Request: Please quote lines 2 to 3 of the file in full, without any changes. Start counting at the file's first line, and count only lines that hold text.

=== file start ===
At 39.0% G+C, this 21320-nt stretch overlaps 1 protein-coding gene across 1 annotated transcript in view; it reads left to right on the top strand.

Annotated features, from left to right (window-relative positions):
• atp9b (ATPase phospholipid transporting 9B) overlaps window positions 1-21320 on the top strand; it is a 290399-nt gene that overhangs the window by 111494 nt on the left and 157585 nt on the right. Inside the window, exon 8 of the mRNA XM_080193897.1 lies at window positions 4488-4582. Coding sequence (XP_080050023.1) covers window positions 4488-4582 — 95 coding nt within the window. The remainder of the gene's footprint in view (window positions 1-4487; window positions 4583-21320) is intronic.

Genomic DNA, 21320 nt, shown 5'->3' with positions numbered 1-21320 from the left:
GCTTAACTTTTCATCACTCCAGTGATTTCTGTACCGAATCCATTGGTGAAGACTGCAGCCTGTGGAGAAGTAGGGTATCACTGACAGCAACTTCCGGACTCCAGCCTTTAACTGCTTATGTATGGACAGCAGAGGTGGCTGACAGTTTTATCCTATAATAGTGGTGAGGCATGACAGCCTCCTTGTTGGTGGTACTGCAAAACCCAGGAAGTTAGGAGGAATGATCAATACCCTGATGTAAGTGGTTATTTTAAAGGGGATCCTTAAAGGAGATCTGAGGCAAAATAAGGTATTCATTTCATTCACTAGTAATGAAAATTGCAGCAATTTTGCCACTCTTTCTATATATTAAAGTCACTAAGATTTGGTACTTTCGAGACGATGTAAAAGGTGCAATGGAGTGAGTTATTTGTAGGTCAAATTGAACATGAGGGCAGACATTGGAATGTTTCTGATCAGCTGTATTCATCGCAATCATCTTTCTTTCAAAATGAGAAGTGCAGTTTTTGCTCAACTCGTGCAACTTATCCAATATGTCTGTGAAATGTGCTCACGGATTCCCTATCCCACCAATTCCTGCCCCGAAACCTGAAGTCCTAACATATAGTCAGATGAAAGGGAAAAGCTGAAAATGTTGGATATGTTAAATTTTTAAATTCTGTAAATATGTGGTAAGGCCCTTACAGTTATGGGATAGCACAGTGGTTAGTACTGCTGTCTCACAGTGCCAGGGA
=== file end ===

Annotated features, from left to right (window-relative positions):
• atp9b (ATPase phospholipid transporting 9B) overlaps window positions 1-21320 on the top strand; it is a 290399-nt gene that overhangs the window by 111494 nt on the left and 157585 nt on the right. Inside the window, exon 8 of the mRNA XM_080193897.1 lies at window positions 4488-4582. Coding sequence (XP_080050023.1) covers window positions 4488-4582 — 95 coding nt within the window. The remainder of the gene's footprint in view (window positions 1-4487; window positions 4583-21320) is intronic.